Congress to Mull Major Reforms to National Flood Insurance Program

Published April 25, 2011

In the next few months, Congress will be considering several measures to reform, or even eliminate the debt-ridden National Flood Insurance Program (NFIP). The NFIP faces systemic problems that will require substantial reforms to correct. In a new release on the NFIP, the Smarter Safer Coalition, a group of environmental, free market and consumer organizations make several reform proposals for the ailing flood program.

Eli Lehrer, The Heartland Institute’s Vice President for DC Operations and head of the Center on Finance, Insurance and Real Estate argues that reform to NFIP is long overdue.

“NFIP has very serious problems and the plan would move every aspect of the program in the right direction,” said Eli Lehrer, National Director of the Center on Finance, Insurance, and Real Estate at the Heartland Institute. “For all too long, NFIP has wasted taxpayer money, endangered lives, and subsidized development in environmentally sensitive areas. National proposals like these can stabilize NFIP, protect property, preserve the environment and save lives.”

Sound Fiscal, Environmental Policy

The reforms proposed by the Smarter Safer Coalition are based upon a set of principles designed to protect the integrity of the program while promoting sound fiscal and environment policy. These reforms include:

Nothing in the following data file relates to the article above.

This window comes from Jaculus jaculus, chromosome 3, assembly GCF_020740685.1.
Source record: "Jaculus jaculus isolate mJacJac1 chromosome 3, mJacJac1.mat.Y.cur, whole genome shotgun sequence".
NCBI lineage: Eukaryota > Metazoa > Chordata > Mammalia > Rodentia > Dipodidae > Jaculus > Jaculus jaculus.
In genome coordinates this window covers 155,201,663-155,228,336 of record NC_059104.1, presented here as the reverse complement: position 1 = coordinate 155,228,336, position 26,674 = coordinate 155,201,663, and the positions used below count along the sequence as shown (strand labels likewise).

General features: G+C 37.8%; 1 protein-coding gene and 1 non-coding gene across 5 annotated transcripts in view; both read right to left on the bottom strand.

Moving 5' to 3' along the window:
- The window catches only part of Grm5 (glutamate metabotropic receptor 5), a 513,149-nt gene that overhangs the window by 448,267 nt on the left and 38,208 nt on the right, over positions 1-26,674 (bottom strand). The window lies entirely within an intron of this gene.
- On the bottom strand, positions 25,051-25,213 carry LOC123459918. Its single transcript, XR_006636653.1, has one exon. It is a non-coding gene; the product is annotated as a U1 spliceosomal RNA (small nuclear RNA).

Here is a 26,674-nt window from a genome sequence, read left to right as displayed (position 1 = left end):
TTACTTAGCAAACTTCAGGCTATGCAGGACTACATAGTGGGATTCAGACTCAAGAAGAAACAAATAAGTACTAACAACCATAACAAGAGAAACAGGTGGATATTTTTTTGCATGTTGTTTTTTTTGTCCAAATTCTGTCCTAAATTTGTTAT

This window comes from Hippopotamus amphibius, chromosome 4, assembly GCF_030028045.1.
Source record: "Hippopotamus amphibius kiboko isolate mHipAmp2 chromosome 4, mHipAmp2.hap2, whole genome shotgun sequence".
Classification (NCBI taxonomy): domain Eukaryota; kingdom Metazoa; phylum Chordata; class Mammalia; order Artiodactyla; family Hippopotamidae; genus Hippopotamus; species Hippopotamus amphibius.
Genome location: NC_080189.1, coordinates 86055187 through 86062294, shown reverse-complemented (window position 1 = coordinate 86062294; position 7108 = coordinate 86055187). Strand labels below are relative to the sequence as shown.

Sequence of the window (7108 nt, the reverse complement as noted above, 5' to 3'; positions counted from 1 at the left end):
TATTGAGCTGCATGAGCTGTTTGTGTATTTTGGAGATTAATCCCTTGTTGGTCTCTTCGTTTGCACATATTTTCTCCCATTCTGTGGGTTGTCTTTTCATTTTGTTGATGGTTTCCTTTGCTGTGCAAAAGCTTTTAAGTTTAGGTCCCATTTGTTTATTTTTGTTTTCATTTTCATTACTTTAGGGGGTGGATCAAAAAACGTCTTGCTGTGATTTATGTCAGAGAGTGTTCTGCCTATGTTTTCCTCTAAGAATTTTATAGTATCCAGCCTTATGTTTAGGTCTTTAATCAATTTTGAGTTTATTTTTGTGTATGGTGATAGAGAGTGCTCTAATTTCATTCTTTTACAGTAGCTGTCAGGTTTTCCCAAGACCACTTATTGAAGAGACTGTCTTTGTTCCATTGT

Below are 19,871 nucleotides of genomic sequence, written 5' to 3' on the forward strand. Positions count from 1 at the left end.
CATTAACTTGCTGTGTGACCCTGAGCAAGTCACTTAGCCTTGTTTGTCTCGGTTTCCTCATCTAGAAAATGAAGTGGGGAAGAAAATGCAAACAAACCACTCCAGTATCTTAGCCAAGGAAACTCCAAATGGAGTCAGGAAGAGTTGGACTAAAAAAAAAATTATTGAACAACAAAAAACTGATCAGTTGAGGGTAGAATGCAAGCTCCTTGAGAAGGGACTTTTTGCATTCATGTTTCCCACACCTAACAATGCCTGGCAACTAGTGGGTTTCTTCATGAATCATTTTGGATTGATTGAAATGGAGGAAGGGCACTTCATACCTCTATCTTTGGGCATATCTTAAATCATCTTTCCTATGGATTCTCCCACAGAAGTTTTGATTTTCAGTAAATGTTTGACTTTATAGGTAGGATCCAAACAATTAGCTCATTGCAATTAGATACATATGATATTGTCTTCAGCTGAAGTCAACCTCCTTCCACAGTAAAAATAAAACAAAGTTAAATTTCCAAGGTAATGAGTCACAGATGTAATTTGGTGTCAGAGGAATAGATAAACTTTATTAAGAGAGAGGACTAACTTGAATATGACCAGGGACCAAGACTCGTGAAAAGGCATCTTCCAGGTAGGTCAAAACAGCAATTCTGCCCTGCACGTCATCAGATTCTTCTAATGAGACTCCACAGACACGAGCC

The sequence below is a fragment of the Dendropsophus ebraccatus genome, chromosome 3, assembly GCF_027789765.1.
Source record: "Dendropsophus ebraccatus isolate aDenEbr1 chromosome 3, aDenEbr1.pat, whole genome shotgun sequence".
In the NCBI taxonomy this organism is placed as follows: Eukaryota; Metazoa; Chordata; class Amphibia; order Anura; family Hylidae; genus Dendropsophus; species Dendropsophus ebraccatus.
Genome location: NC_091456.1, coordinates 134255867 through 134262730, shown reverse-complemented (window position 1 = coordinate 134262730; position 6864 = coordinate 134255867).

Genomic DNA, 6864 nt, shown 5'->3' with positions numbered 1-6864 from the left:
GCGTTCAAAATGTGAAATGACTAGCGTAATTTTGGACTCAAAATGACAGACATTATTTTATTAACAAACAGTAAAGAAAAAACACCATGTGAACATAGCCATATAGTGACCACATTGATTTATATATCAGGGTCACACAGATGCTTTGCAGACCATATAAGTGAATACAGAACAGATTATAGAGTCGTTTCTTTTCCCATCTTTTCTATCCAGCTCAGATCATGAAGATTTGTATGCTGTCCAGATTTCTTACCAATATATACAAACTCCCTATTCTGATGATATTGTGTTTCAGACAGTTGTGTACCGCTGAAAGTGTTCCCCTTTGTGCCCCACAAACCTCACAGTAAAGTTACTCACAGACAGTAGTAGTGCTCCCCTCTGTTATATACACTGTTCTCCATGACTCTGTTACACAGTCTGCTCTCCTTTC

Mapping: Maps must be accurate and implemented as soon as they are updated. A Technical Mapping Advisory Protocol (TMAP) Council should be established and propose new mapping protocols within one year to ensure flood maps reflect real risk based on the best scientific data and topography. FEMA would implement TMAP’s recommendations and update all maps to ensure accuracy.

Rates: Flood insurance rates must be risk-based and subsidies should not be implicitly included in the insurance rate structure. All rates should be risk-based within five years, with vacation homes and repetitive loss properties paying risk-based rates within two years and other properties paying risk-based rates within five years. Once rates are risk-based, FEMA must give credit for mitigation measures.

Subsidies: Subsidies must be explicit, targeted and not included in the insurance rate structure. FEMA must establish an explicit subsidy mechanism only for those who truly need assistance based on a combination of income and home value. Surcharges on high-value flood insurance policies will be used to pay for the subsidies.

Mitigation: NFIP must encourage mitigation of risk as well as the natural and beneficial use of floodplains. FEMA must ensure that severe repetitive loss properties are not a drain on the system through mitigation and a buy-out program. The Community Rating System should be improved and promoted so that communities are required to undertake mitigation efforts.

Matthew Glans ([email protected]) is a legislative specialist in insurance services at The Heartland Institute.